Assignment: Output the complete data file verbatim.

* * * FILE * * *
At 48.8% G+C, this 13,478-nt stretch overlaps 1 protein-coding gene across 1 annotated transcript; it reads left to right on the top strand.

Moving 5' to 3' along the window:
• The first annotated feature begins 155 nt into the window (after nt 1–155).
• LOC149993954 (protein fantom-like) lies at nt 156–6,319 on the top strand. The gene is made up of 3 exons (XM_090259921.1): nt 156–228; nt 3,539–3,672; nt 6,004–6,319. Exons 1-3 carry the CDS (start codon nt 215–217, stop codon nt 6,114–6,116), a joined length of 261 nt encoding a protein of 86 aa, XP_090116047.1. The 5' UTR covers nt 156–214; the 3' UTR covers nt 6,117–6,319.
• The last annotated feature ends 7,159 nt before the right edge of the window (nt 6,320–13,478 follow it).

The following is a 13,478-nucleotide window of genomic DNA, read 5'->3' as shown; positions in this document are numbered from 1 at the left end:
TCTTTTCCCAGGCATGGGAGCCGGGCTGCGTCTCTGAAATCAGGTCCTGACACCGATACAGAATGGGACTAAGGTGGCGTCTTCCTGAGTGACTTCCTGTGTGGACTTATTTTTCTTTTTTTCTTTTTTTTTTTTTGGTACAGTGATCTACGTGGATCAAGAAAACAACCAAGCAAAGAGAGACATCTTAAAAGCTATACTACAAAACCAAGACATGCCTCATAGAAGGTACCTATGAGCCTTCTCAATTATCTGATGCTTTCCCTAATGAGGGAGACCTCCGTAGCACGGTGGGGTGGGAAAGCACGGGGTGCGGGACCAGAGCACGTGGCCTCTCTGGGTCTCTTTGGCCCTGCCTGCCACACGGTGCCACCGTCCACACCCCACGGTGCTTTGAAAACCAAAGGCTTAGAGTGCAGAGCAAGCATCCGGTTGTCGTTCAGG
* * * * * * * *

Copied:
At 48.8% G+C, this 13,478-nt stretch overlaps 1 protein-coding gene across 1 annotated transcript; it reads left to right on the top strand.

Moving 5' to 3' along the window:
• The first annotated feature begins 155 nt into the window (after nt 1–155).
• LOC149993954 (protein fantom-like) lies at nt 156–6,319 on the top strand. The gene is made up of 3 exons (XM_090259921.1): nt 156–228; nt 3,539–3,672; nt 6,004–6,319. Exons 1-3 carry the CDS (start codon nt 215–217, stop codon nt 6,114–6,116), a joined length of 261 nt encoding a protein of 86 aa, XP_090116047.1. The 5' UTR covers nt 156–214; the 3' UTR covers nt 6,117–6,319.
• The last annotated feature ends 7,159 nt before the right edge of the window (nt 6,320–13,478 follow it).

The following is a 13,478-nucleotide window of genomic DNA, read 5'->3' as shown; positions in this document are numbered from 1 at the left end:
TCTTTTCCCAGGCATGGGAGCCGGGCTGCGTCTCTGAAATCAGGTCCTGACACCGATACAGAATGGGACTAAGGTGGCGTCTTCCTGAGTGACTTCCTGTGTGGACTTATTTTTCTTTTTTTCTTTTTTTTTTTTTGGTACAGTGATCTACGTGGATCAAGAAAACAACCAAGCAAAGAGAGACATCTTAAAAGCTATACTACAAAACCAAGACATGCCTCATAGAAGGTACCTATGAGCCTTCTCAATTATCTGATGCTTTCCCTAATGAGGGAGACCTCCGTAGCACGGTGGGGTGGGAAAGCACGGGGTGCGGGACCAGAGCACGTGGCCTCTCTGGGTCTCTTTGGCCCTGCCTGCCACACGGTGCCACCGTCCACACCCCACGGTGCTTTGAAAACCAAAGGCTTAGAGTGCAGAGCAAGCATCCGGTTGTCGTTCAGG